Today, analogue design tools are a nostalgic rarity. Almost everything made these days was created using digital design software.
And yet realistic texturing and digital visualisation have long been a weak link in the process. Visualising design concepts in a photorealistic way is, even today, a challenging and time-consuming task for industrial designers.
This matters for several key reasons.
Notably, accurate visualisation improves the fidelity of any design features when reproduced at later stages in the production process. All too often, design elements created high up the chain fail to cascade down to digital designers and 3D artists, who frequently have to re-create these elements from scratch. Overall quality, then and adherence to the initial vision of the product design benefit greatly from accurate digital visualisation.
In addition, a 3D-centred workflow can drastically reduce the costs associated with design iteration and prototyping, while allowing these steps to be done more quickly. Using rich materials and high-end rendering, designers can accurately visualise how products will look and see them in context, much earlier in the process — and iterate more freely.
When all stakeholders can review a design project in 3D, it’s possible to avoid many of the costs and delays conventionally associated with creating a succession of prototypes and delivering those prototypes to a range of territories. And when physical prototyping is required, leveraging a combination of virtual photography and 3D printing can bring the virtual and physical worlds almost in sync. As a result, creative iteration loops become easy and fast.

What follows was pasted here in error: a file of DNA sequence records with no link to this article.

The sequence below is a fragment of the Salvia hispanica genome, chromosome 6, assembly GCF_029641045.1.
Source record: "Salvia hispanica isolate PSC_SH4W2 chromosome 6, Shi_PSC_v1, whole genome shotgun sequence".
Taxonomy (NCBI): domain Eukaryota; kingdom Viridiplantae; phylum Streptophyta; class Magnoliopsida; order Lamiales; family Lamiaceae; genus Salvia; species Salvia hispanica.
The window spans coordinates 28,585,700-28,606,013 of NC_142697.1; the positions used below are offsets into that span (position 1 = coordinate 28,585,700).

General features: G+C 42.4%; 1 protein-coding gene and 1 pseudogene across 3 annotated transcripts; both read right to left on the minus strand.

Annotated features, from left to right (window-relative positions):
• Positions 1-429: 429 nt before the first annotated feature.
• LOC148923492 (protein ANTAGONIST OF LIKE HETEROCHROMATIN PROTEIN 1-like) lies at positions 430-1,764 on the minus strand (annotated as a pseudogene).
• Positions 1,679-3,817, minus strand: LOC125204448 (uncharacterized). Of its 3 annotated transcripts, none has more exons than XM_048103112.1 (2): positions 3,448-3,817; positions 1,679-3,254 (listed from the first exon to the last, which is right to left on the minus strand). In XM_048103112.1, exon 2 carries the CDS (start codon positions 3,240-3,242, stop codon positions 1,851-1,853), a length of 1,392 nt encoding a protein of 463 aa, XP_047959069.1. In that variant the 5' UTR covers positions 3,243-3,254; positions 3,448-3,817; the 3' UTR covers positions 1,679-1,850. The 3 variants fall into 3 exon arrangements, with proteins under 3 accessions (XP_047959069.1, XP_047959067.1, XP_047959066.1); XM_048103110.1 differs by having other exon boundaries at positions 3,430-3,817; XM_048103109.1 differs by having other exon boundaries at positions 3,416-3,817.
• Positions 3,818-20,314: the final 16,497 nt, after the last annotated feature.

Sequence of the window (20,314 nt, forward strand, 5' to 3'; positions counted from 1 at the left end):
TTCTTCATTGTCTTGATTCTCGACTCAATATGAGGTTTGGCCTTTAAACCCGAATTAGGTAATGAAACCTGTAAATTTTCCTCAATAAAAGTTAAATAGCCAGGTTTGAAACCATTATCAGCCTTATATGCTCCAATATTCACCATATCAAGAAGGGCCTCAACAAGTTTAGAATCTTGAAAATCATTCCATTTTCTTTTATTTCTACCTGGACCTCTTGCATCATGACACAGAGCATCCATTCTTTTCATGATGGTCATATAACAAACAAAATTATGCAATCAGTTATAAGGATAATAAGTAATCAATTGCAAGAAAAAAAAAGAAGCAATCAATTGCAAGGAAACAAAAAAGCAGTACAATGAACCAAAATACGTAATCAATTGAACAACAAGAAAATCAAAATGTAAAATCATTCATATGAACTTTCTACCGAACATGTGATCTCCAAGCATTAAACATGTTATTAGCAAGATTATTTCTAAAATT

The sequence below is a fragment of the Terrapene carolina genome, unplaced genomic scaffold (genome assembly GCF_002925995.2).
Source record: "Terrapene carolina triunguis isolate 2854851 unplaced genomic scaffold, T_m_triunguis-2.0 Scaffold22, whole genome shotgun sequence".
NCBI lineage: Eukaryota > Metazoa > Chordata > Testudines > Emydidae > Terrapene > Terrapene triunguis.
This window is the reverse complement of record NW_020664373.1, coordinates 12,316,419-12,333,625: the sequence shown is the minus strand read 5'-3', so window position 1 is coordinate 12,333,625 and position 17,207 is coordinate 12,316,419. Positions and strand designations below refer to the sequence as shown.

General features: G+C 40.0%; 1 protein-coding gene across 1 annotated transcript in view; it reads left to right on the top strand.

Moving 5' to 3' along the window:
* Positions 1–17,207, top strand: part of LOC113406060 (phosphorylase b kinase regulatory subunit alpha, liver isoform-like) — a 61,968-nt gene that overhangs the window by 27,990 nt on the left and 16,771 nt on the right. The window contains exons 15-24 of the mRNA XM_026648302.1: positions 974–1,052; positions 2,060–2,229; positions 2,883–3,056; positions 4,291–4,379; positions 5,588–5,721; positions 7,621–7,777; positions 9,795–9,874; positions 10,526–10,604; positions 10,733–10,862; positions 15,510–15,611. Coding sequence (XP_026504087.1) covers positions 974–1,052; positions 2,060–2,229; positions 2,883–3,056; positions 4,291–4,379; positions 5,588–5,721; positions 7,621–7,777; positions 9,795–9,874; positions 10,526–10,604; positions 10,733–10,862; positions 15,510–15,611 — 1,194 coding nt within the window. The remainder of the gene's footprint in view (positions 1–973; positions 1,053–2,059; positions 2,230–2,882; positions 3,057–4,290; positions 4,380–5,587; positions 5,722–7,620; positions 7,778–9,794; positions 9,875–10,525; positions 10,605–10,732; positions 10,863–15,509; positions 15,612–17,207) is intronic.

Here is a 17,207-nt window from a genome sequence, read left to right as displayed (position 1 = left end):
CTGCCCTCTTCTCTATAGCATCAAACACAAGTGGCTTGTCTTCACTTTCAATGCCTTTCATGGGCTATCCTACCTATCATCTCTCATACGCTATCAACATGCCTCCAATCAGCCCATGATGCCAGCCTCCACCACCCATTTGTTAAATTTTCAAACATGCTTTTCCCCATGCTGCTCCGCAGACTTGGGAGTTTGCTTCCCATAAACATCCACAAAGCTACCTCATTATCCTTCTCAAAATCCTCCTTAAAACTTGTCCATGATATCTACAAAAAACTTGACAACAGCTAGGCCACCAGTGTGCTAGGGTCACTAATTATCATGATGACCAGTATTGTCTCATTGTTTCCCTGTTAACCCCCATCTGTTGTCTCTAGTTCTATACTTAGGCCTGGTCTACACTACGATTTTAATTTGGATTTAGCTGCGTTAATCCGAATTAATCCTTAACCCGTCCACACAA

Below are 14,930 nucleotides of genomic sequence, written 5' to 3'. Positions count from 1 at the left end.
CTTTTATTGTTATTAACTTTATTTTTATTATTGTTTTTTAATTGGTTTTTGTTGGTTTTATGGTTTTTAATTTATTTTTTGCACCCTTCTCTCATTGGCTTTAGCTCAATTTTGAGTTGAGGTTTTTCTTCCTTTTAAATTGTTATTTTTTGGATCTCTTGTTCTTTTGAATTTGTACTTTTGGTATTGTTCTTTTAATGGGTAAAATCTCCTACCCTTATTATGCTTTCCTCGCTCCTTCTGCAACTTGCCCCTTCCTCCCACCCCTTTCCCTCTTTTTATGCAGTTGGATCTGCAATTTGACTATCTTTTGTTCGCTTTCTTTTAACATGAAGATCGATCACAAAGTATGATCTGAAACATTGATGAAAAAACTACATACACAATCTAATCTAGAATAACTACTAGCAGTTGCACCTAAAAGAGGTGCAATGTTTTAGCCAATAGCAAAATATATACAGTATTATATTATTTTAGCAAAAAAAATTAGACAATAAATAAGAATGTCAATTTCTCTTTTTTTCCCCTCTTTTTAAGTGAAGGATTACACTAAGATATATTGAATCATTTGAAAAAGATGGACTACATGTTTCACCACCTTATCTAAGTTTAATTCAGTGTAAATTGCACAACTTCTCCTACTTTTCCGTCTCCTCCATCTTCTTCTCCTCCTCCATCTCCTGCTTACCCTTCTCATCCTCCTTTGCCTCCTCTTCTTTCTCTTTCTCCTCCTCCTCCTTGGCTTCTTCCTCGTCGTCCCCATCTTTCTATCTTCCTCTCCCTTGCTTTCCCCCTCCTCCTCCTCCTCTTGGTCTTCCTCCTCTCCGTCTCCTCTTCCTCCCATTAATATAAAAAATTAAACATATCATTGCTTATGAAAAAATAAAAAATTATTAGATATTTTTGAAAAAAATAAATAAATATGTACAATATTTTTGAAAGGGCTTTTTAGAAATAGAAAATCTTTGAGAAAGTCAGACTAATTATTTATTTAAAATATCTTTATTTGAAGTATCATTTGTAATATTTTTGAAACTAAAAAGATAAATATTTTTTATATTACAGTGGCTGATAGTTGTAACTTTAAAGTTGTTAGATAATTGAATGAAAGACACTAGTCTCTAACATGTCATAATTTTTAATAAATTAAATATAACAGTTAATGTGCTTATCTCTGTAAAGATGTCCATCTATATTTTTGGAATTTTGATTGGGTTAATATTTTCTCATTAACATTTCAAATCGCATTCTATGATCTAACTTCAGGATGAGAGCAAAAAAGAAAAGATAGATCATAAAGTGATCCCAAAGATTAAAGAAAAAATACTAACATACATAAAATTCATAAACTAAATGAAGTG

Improved internal communication can act as a driving force during the design process. During critical phases of the process, the lack of simple and powerful tools to express a concept can put the entire project at risk. The more accurately and realistically a design concept can be illustrated, the more easily partners on the project will appropriate the product, whether they are in engineering or marketing or sales.
The speed and cost effectiveness of a 3D-focused workflow extends beyond the design phase. Such a process is ideal for creating ultrarealistic marketing visuals, immediately after the final product design is approved and in parallel with the launch of production tools. It’s no longer necessary to wait for physical prototypes, potentially letting you advance your product’s time to market by weeks or months.
The applications of 3D models are not limited to creating marketing images. Ecommerce platforms increasingly require a large number of visuals — sometimes before a product has even entered the manufacturing stage. Fortunately, a 3D-centred workflow typically results in multiuse assets. The same models used to iterate on product design, for instance, can be used to generate 360-degree views or interactive augmented reality experiences.
The Adobe Substance 3D toolset allows product designers across all disciplines and industries to streamline design workflows and to raise product visualisation to new levels of realism and detail.